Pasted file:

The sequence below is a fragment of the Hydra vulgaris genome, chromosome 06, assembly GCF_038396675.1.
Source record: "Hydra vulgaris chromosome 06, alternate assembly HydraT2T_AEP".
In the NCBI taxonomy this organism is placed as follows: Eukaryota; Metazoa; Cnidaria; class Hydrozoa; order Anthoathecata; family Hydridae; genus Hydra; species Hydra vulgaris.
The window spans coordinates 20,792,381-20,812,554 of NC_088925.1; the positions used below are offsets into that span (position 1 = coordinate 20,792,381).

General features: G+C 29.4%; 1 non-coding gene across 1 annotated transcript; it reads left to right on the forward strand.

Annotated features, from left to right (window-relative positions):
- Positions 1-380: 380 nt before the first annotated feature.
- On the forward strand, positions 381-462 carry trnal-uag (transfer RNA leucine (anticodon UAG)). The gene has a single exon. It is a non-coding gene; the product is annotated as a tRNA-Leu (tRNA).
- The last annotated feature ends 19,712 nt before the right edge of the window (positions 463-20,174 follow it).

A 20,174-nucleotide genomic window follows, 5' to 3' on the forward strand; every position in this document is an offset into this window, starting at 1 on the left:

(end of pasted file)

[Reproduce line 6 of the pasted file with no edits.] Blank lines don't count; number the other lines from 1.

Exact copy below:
Annotated features, from left to right (window-relative positions):